Nov. 7, 2012

Obama was reelected president of the United States yesterday. Good. Two US states OK-ed recreational use of marijuana, and two states voted for same-sex marriage (one was conservative Maine). A very good birthday present.

The PaP newspapers are Le Nouvelist and Le Matin. French, of course, and probably not read by any of the poor. How many of the poor (half of Haitians are dirt-poor) are literate?

Tap-taps, the local taxis, range from little Toyota’s and crotchety old beat-up vans (usually missing the sliding door) to medium-sized and big buses.

I live in Delmas 95-83 on Rue Jacquet or “Jacquet Toto.” If I got lost here in PaP, it would be ridiculous and scary (although people are very friendly and would help me, but I speak limited French and virtually no Creole).


I had a couple of beers (Prestige, brewed here in PaP) with Wilson, caretaker of guesthouse, and new guest (actually he’s a guest of my CS friend here, Ilone, who I will meet tonight), Nicholas from France. Nicholas made us lunch (pasta with subtle, yet cheap sauce). We can buy beer right across the street from the house: woman in little tiny store has cooler outside. 1 Prestige (Port-au-Prince brewed beer) costs 35 Haitian Gourdes (HTG) or 0.83 USD (US dollars). In Creole, Gourdes is “goud.”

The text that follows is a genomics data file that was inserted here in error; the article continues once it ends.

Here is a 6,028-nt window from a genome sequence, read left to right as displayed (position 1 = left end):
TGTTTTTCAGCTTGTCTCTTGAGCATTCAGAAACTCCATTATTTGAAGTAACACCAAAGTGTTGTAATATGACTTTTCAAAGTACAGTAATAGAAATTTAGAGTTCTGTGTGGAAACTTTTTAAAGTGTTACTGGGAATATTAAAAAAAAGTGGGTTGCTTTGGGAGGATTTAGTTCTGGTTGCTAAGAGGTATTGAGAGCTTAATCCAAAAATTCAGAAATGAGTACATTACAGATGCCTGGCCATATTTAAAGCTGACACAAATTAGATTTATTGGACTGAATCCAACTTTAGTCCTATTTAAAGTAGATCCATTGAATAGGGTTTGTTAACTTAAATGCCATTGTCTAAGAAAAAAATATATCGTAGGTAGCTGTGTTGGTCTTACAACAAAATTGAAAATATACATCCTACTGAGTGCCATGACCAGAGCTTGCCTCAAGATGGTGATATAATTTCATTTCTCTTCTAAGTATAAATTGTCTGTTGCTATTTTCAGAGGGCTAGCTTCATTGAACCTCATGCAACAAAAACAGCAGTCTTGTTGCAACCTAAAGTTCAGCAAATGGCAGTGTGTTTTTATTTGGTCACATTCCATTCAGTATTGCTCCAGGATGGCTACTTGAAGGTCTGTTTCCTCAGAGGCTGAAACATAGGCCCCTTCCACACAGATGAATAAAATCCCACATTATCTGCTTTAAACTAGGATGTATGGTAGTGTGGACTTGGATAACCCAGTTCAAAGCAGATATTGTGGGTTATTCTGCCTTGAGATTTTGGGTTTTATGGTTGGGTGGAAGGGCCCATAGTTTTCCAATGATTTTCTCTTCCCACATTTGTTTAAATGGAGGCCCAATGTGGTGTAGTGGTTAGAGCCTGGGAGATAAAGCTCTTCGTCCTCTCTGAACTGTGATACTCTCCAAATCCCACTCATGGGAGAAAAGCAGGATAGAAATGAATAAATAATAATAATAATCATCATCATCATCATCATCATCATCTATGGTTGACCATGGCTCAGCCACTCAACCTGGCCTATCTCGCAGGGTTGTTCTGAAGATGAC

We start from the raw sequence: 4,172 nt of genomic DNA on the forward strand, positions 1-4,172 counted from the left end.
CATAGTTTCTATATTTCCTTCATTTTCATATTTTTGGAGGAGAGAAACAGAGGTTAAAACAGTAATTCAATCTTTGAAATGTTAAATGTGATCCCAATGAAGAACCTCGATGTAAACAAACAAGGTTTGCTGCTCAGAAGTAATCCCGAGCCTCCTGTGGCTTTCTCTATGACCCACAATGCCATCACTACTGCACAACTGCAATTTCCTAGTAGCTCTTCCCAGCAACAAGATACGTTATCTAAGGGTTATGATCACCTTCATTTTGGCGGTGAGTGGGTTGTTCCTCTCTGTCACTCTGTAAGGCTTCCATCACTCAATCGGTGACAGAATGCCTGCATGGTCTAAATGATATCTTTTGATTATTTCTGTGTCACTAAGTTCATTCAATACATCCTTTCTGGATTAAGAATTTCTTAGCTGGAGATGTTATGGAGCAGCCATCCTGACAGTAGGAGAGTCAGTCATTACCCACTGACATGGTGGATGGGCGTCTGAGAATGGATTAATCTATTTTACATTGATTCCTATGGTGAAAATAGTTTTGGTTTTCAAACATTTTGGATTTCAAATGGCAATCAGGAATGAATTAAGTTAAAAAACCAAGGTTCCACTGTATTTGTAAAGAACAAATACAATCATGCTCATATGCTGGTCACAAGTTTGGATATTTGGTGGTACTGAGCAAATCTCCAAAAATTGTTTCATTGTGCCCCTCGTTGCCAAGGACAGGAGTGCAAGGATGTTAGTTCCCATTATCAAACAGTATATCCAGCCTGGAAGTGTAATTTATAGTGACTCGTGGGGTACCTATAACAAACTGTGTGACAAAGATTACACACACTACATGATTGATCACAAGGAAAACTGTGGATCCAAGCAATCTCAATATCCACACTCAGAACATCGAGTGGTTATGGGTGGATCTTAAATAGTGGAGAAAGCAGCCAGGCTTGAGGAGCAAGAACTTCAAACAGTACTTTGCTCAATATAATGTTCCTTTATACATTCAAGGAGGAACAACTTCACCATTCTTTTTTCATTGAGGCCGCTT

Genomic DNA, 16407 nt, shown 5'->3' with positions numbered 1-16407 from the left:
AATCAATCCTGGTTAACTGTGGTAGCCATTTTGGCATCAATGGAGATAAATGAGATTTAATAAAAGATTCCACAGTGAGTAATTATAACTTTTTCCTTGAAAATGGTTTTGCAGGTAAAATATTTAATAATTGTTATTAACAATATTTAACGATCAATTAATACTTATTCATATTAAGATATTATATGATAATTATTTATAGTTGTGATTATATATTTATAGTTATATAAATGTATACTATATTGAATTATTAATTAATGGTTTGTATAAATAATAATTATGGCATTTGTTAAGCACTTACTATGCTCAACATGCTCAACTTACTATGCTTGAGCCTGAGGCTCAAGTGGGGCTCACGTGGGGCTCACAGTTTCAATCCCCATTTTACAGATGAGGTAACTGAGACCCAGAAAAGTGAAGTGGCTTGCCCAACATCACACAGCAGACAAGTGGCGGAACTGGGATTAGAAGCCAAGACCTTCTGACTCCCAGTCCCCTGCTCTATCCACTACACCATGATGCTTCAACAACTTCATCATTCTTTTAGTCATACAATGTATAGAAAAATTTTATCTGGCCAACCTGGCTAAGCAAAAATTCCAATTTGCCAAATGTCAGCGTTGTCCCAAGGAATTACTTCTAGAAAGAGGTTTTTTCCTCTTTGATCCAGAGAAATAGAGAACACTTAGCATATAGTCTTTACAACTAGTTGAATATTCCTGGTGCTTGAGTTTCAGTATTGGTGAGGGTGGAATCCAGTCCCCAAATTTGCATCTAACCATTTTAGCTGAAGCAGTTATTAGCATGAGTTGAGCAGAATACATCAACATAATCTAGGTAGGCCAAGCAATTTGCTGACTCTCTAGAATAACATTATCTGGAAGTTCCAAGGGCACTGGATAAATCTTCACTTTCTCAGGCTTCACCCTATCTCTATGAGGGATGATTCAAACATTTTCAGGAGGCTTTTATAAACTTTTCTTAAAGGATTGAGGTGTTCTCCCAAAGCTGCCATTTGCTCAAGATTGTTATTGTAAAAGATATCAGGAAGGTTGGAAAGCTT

5 Haitian Gourdes = 0.12 USD (2 oranges bought at stall on the street)

35 HTG = 0.83 USD (1 Prestige beer ]locally brewed] bought on the street)

70 HTG = a delicious, 8 oz. of fresh juice (tasted like strawberries) in restaurant in PaP (Port-au-Prince

75 HTG = 1.78 USD (1 can of sardines, bought in rich folks’ big, guarded market)

100 HTG = 2.37 USD (two and a half rolls of toilet paper)

200 HTG = 4.75 USD (?)

280 HTG = a rum sour at Hotel Ebo Lele, a very ritzy hotel overlooking all of Port-au-Prince ($6 or so USD)

350 HTG = 8.31 USD (a bottle of wine in market that’s cheaper than above market, but still with armed guard outside)


1 Haitian dollar = 5 Gourdes (this is a coin)

1 USD = 40 HTG (Gourdes) –at least — downtown (where I live in PaP), but less in a very upper class place like the Hotel Ebo Lele. There it is worth 35 HTG or less.


Toilet paper goes in trash can (as in many countries). I only use TP for poop. Otherwise, I just wash with a bottle I keep for that purpose on the back of the toilet. Saves $. Can not put anything in toilet, even hair.

What I eat: bread, rice, peanut butter, sardines, mustard, olive oil, cider vinegar.

Nicholas is going to take me down to that shanty town I mentioned. I am afraid to go there alone. I don’t know the protocol. He, like many young men, is not only aggressive but (possibly) kind and compassionate (he’s a Rainbow and Burner person), so I trust him. But we may get mobbed and killed for being white–ha ha. Just (sort of) kidding. A friend, Ilona, told me that it should be OK to go down there and if they are in an intense part of a Voodoo ceremony, someone will keep us out. It could be dangerous then because they go into trances.

Touch is OK here. Much more than in the US.

It’s hard for the average Haitian to leave the country (except to go to the Dominican Republic, which is the other half of Hispanola, this island). Audelio told me it costs about $250 (USD) just to get in to TALK to the US embassy people, and that’s without any guarantee of getting a visa. Impossible for most Haitians.